Understanding Healthcare Models: The Preeminence of the Clinical Model
Countries around the world are working within different financial, legal and physical landscapes to determine the best ways to achieve universal health coverage. Different countries have different forms of structure to initialize reforms in their healthcare systems. Some countries prefer allocating tax revenues used to subsidize the medication of the target population. In this paper, a critical analysis has been done on various healthcare models, with a special emphasis on the clinical model of health.
To begin with, the clinical healthcare model is a representation of pathological and physiological phenomena used by health practitioners in predicting a disease’s evolution or a patient’s progress (Valente 2010). To understand this, someone should think about a diagnostic class where we usually say that a patient has cholera, meaning that he has a bowel infection caused by a disease-causing organism known as vibrio cholera. This is used to predict the possible evolution of the patient and assess their condition with time. The understanding of this condition fosters medication or the noticing of spontaneous healing (Swanson 1997). In some instances, the patient may not progress, as predicted by the clinical model, because of a variety of reasons that could not be known to the creators of this model. The clinical model, therefore, refers to what the doctor thinks concerning the patient’s current condition and what is happening in the patient’s body (Reid 2009). The progress of medical practice has to do with improving the efficiency of this model. The clinical model comprises very old ideologies, but they have recently been labeled as possible objects of study.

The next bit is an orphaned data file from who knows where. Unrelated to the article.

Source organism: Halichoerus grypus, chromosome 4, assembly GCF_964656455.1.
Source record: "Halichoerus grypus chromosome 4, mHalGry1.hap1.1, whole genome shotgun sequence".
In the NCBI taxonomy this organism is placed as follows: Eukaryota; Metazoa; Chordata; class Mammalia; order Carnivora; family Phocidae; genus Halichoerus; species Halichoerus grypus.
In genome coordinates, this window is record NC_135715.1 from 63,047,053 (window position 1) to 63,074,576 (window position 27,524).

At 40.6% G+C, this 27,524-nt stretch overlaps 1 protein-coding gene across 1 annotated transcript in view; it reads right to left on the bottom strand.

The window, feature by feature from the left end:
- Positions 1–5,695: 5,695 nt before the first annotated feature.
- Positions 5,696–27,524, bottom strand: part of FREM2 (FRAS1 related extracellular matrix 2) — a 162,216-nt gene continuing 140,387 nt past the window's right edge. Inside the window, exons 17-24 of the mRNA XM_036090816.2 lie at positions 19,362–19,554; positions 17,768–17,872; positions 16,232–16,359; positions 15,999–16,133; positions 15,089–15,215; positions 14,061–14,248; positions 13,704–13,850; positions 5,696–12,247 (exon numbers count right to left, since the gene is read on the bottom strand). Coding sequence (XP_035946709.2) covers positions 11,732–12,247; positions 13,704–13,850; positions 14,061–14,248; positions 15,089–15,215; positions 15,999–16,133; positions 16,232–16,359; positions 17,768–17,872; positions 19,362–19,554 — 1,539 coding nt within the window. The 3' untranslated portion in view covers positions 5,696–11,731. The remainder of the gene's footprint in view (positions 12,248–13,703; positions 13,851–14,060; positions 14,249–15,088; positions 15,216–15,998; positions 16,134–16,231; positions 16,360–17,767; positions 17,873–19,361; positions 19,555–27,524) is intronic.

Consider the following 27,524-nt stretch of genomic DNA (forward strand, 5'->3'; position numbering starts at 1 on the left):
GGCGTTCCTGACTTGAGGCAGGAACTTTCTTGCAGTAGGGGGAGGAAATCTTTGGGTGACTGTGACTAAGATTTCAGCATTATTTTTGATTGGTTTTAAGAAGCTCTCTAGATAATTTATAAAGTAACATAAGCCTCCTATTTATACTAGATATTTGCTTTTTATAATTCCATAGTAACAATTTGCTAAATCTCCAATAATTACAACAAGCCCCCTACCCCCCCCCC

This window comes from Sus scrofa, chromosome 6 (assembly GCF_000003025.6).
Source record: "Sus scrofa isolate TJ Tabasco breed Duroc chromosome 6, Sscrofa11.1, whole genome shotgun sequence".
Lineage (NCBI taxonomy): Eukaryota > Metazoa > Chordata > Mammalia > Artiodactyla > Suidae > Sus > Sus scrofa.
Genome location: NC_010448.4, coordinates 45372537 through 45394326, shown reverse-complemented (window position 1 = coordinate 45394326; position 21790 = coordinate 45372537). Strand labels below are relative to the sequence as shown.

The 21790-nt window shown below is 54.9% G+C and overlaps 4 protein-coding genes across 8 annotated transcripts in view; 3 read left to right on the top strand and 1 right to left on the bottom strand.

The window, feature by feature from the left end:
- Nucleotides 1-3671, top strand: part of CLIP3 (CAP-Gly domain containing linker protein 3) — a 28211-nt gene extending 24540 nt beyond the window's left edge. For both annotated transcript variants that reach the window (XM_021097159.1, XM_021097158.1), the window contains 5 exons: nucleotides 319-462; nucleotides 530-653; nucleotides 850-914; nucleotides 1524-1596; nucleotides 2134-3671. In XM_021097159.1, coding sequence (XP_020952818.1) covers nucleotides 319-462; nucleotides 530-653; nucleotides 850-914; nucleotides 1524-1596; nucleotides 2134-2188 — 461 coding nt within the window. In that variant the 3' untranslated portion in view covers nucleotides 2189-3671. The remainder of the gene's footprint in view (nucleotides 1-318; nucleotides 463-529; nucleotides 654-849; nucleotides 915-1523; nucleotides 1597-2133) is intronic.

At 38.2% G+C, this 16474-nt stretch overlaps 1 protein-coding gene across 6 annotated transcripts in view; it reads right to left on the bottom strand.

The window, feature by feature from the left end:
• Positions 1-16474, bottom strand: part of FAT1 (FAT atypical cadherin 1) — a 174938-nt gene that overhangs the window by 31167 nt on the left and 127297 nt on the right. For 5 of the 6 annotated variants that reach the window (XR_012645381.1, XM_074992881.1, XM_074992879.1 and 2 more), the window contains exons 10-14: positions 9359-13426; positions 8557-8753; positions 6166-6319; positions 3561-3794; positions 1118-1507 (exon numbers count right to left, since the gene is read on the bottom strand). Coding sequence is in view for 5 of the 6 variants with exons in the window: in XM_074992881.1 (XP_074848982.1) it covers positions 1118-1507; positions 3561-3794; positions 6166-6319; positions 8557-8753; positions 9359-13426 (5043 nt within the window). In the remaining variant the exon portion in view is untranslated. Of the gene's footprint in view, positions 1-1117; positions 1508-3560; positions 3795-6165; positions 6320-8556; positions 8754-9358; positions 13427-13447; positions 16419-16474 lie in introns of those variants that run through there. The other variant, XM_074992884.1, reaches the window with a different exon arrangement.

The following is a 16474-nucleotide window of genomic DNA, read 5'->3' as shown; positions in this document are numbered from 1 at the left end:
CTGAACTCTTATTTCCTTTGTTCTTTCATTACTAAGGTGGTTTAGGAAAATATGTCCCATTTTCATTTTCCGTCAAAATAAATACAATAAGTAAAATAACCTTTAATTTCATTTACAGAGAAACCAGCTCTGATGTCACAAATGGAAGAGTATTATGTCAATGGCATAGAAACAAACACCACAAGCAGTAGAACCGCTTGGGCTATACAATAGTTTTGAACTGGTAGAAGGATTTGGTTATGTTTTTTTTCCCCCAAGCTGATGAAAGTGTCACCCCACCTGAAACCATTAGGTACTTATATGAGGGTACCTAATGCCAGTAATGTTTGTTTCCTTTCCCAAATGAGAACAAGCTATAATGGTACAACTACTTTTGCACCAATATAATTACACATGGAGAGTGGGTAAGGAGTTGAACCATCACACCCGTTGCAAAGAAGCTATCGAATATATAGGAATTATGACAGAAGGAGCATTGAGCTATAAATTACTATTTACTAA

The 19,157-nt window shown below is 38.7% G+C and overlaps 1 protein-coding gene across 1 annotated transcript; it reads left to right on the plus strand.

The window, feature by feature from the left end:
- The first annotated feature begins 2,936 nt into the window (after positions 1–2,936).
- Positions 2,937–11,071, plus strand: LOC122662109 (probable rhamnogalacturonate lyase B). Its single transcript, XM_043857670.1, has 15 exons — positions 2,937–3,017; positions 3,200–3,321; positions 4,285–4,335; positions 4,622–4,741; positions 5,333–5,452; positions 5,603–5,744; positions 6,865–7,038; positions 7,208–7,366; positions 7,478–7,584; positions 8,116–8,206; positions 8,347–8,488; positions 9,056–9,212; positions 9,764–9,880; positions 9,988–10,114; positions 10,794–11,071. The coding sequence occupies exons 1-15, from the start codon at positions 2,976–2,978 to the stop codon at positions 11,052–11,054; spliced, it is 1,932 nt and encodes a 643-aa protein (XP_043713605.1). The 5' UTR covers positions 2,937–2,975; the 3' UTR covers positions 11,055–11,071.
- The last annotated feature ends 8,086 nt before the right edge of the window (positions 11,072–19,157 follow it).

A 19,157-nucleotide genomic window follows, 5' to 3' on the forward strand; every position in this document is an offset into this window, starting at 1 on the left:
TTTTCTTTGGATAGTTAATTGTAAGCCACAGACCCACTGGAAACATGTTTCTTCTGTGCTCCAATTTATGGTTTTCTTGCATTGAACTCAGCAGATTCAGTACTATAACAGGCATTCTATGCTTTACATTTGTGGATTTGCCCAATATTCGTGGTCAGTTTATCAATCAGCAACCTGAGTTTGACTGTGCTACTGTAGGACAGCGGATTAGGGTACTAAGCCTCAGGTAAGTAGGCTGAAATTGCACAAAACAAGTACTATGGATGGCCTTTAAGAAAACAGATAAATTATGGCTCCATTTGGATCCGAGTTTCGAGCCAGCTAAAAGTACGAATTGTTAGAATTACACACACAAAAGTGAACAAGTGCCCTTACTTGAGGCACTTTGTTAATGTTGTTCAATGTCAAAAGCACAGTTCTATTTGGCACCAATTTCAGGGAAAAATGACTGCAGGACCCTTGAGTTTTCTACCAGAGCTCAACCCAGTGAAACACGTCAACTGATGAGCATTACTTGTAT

The other healthcare model is known as the Beveridge Model. It was named after William Beveridge, a brave social reformer, and placed the interests of the National Health Service in Health. According to this model, the government should provide healthcare by using tax allocations the same way the police force and public libraries are run. This model describes that the government owns many hospitals and clinics. It also allows for private doctors in these hospitals who should collect payments from the government. The other doctors are public employees whom the government also pays. When this model is used, no one gets a doctor’s bill. This system has a low cost per capita. This is its greatest advantage since the government can control these doctors’ charges. When this model is compared with the clinical model, it appears inferior. This is because the clinical model gives more responsibility to the doctors and gives them the discretion to access the patient’s progress and sell them the recommended drugs without government interference.